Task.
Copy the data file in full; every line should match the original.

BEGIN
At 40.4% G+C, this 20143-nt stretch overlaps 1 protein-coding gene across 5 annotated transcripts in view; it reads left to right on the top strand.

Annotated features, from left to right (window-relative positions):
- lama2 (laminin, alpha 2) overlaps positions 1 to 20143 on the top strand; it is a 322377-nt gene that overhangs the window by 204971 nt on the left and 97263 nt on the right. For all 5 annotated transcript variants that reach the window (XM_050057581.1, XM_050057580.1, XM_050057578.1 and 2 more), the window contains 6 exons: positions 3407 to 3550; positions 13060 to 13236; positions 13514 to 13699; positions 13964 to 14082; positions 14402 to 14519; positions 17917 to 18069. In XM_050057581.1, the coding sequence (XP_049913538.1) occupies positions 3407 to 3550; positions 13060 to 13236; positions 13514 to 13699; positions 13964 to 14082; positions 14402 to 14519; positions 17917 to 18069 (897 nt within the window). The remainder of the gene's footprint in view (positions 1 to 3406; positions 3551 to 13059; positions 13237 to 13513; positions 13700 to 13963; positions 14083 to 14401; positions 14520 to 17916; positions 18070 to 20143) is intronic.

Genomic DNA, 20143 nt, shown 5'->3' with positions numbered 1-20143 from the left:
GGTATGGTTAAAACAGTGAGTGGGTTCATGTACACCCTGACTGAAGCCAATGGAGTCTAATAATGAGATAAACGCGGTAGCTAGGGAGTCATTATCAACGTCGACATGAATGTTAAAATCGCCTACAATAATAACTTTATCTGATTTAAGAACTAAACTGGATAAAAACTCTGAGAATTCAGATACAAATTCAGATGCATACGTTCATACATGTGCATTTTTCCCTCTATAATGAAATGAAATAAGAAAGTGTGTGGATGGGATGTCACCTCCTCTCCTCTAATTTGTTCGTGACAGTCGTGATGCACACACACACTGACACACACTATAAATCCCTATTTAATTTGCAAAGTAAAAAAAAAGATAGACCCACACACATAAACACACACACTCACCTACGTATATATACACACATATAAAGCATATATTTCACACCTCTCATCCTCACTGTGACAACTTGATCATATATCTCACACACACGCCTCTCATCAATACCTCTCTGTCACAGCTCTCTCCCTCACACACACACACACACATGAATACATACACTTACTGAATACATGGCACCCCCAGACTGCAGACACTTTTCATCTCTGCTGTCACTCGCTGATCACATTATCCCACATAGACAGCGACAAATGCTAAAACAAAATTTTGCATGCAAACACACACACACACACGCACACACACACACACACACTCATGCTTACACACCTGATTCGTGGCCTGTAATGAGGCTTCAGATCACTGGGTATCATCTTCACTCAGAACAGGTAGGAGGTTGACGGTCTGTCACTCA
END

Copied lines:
At 40.4% G+C, this 20143-nt stretch overlaps 1 protein-coding gene across 5 annotated transcripts in view; it reads left to right on the top strand.

Annotated features, from left to right (window-relative positions):
- lama2 (laminin, alpha 2) overlaps positions 1 to 20143 on the top strand; it is a 322377-nt gene that overhangs the window by 204971 nt on the left and 97263 nt on the right. For all 5 annotated transcript variants that reach the window (XM_050057581.1, XM_050057580.1, XM_050057578.1 and 2 more), the window contains 6 exons: positions 3407 to 3550; positions 13060 to 13236; positions 13514 to 13699; positions 13964 to 14082; positions 14402 to 14519; positions 17917 to 18069. In XM_050057581.1, the coding sequence (XP_049913538.1) occupies positions 3407 to 3550; positions 13060 to 13236; positions 13514 to 13699; positions 13964 to 14082; positions 14402 to 14519; positions 17917 to 18069 (897 nt within the window). The remainder of the gene's footprint in view (positions 1 to 3406; positions 3551 to 13059; positions 13237 to 13513; positions 13700 to 13963; positions 14083 to 14401; positions 14520 to 17916; positions 18070 to 20143) is intronic.

Genomic DNA, 20143 nt, shown 5'->3' with positions numbered 1-20143 from the left:
GGTATGGTTAAAACAGTGAGTGGGTTCATGTACACCCTGACTGAAGCCAATGGAGTCTAATAATGAGATAAACGCGGTAGCTAGGGAGTCATTATCAACGTCGACATGAATGTTAAAATCGCCTACAATAATAACTTTATCTGATTTAAGAACTAAACTGGATAAAAACTCTGAGAATTCAGATACAAATTCAGATGCATACGTTCATACATGTGCATTTTTCCCTCTATAATGAAATGAAATAAGAAAGTGTGTGGATGGGATGTCACCTCCTCTCCTCTAATTTGTTCGTGACAGTCGTGATGCACACACACACTGACACACACTATAAATCCCTATTTAATTTGCAAAGTAAAAAAAAAGATAGACCCACACACATAAACACACACACTCACCTACGTATATATACACACATATAAAGCATATATTTCACACCTCTCATCCTCACTGTGACAACTTGATCATATATCTCACACACACGCCTCTCATCAATACCTCTCTGTCACAGCTCTCTCCCTCACACACACACACACACATGAATACATACACTTACTGAATACATGGCACCCCCAGACTGCAGACACTTTTCATCTCTGCTGTCACTCGCTGATCACATTATCCCACATAGACAGCGACAAATGCTAAAACAAAATTTTGCATGCAAACACACACACACACACGCACACACACACACACACACTCATGCTTACACACCTGATTCGTGGCCTGTAATGAGGCTTCAGATCACTGGGTATCATCTTCACTCAGAACAGGTAGGAGGTTGACGGTCTGTCACTCA